Reeder & Brown, P.C.



Joliet Family Law Attorney Discusses the Illinois State Disbursement Unit (ISDU)

If you have been ordered to pay child support in Illinois, your compliance is not optional. You must pay the ordered amount on time, or you could face serious consequences. For example, you could be found in contempt of court and sent to jail, your driver's license may be suspended, and you could be ordered to pay fines or other penalties. You could also face criminal charges for non-payment of support, depending on the circumstances. On top of all this, you will be required to fully pay the amount owed, along with interest. In order to avoid consequences such as these, you need to understand the provisions of your support order and the options that are available to you for making your required payments.

At Reeder & Brown, P.C. in Joliet, Illinois, we realize that complying with a child support order is not always easy, especially since many orders may include complicated obligations and requirements. With this in mind, we help negotiate divorce settlements that clearly spell out each parent's responsibilities regarding child support. Our skilled attorneys provide trusted guidance to parents who pay support as well as parents who receive child support payments.

Types of Child Support in Illinois

The Illinois Marriage and Dissolution of Marriage Act (750 ILCS 5) provides a series of guidelines for calculating each parent's share of the costs associated with raising a child. These costs include "basic" child support, as well as other child-related expenses. Basic child support is intended to help with a child's primary needs, including food, clothing, and a place to live. The formula for calculating basic support relies primarily on the income of both parents. The calculation, however, can quickly become complex if one or both parties are self-employed, work on commission, or have income that changes from month to month for other reasons.

Illinois law also contains provisions that require both parents to share other child-related expenses that are not income-related. These costs generally include health care and medical expenses, educational expenses, child care expenses, and the costs and fees of reasonable extracurricular sports, clubs, or activities.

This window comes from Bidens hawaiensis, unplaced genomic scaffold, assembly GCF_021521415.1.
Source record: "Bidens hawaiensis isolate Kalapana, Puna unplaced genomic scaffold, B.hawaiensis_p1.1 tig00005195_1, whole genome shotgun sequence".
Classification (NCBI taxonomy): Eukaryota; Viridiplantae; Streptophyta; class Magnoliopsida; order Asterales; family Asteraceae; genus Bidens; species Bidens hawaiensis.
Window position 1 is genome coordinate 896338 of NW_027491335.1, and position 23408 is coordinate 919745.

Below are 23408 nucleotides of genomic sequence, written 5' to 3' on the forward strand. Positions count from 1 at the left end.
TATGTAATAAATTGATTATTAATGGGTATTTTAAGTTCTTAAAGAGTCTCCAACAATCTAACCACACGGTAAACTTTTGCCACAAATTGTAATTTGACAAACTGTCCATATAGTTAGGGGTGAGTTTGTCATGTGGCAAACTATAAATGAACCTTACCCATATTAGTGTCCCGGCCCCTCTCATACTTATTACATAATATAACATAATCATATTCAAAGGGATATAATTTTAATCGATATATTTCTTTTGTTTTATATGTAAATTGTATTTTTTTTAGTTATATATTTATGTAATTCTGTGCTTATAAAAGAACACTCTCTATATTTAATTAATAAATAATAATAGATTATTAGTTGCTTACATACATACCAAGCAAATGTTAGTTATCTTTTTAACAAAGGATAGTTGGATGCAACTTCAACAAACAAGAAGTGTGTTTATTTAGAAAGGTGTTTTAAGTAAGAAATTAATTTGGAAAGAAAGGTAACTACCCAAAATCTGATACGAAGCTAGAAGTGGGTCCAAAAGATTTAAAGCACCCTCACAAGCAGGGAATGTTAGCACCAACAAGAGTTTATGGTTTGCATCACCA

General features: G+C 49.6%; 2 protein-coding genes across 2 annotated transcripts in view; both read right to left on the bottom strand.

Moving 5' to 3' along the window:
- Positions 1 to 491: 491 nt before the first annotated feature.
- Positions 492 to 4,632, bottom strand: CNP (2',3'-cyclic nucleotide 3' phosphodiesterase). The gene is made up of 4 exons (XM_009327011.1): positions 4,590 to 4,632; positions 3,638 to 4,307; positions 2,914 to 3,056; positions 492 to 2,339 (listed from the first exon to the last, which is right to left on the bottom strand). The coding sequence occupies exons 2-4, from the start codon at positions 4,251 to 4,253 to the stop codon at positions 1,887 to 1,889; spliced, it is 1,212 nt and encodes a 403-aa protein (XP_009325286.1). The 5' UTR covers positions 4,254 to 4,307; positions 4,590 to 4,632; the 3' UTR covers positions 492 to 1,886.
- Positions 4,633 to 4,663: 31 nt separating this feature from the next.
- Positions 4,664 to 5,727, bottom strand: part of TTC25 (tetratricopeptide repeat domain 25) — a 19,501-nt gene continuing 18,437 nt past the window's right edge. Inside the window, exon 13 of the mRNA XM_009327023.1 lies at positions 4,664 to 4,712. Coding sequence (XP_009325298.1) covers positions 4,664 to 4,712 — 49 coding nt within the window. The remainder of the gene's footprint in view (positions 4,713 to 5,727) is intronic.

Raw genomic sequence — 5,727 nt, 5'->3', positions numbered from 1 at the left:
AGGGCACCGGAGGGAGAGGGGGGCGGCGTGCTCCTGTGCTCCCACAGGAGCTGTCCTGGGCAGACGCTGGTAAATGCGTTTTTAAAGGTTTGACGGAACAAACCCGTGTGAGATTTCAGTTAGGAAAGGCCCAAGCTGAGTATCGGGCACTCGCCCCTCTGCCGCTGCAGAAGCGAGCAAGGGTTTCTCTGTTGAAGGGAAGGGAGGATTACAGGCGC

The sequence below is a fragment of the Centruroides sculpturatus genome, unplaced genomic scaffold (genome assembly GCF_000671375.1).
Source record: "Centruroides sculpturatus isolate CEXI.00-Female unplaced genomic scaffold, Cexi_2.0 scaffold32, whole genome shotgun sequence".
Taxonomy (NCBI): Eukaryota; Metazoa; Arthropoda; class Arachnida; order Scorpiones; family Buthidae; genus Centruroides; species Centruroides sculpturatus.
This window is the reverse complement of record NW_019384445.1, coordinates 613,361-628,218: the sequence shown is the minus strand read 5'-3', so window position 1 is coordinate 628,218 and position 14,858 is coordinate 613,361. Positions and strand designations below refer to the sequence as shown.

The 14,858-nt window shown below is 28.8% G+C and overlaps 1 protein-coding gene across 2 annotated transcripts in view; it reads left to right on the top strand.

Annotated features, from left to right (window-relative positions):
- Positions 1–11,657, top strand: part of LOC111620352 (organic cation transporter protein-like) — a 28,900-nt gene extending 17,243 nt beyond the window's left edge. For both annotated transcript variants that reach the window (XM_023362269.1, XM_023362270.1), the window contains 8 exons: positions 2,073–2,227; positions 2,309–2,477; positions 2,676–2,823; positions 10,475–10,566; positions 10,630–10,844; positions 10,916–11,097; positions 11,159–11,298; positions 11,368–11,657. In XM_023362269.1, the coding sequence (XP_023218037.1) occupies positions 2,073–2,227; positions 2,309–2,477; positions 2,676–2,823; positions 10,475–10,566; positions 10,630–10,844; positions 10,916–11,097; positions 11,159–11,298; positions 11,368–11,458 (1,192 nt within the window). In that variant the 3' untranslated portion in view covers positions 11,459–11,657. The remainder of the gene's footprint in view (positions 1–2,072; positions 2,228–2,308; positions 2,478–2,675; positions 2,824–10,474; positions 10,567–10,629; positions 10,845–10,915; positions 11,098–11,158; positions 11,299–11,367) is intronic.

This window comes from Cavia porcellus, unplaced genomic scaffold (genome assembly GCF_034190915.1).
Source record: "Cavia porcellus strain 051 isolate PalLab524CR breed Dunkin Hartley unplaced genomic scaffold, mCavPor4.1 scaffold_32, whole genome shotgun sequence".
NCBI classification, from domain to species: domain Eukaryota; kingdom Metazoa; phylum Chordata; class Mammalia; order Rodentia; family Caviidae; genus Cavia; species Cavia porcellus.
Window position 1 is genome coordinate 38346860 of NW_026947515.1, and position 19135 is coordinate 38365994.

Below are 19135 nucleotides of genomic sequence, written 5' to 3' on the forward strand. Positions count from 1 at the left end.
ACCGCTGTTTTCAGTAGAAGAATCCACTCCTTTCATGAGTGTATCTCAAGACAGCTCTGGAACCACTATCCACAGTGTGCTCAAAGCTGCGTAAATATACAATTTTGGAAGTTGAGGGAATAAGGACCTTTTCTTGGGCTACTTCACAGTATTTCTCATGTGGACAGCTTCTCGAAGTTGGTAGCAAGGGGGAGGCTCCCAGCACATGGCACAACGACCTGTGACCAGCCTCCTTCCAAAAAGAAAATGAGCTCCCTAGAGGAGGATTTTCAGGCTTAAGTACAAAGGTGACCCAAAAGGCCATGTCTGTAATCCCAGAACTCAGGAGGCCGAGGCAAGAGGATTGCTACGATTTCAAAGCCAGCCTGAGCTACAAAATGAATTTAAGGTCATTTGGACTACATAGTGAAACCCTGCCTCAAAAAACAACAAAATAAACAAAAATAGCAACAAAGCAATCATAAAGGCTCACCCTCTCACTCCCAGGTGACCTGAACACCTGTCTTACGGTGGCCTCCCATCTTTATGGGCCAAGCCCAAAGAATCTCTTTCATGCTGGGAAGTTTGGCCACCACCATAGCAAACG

Understanding Your Payment Options

There are a number of ways in which you can make your required child support payments, including:

  • Wage withholding: The most common way to make child support payments is through wage withholding or garnishment. Wage withholding means that the money is deducted from the paying parent's wages by their employer each pay period and submitted to the Illinois State Disbursement Unit (ISDU). Wage withholding is often used for basic child support and other expenses, such as child care, that are the same from month to month. This method also allows for accurate and up-to-date recordkeeping.
  • Electronic payments: If wage withholding is not possible or sufficient, such as in cases where the paying parent is self-employed or when extra expenses have not been added to the basic support amount, the ISDU provides several options for making electronic payments, either online or over the phone. Depending on which option you use, you can pay by online check or with a credit/debit card through or by phone, and processing fees may apply. Electronic payments can be easily tracked for recordkeeping purposes.
  • Mailed payments: Regardless of your obligation, you always have the option of mailing a check or money order directly to the ISDU. If you mail in your payments, it is up to you to ensure that the payment arrives and is processed properly.
  • Paying the other parent directly: It is usually not a good idea to make child support payments directly to the other parent. Even if you maintain meticulous records, allegations of non-payment can quickly become "he said, she said" situations. Whenever possible, you should make your payments through the ISDU, the agency tasked with processing support payments and disbursing them to recipient parents across the state.
  • Paying a provider: In some situations, you may be required to pay a share of a particular bill directly to the party that provided the service, such as a doctor, childcare center, or school. If you make a direct payment, it is important to keep a receipt of your payment and to notify the other parent that you paid your portion.

Contact Our Will County Child Support Lawyers

For more information about your options for complying with your Illinois child support order, contact our office. Call 815-885-5980 to schedule a free consultation with a member of our team today. Reeder & Brown, P.C. serves clients in Joliet, Bolingbrook, Plainfield, Will County, and the surrounding communities.

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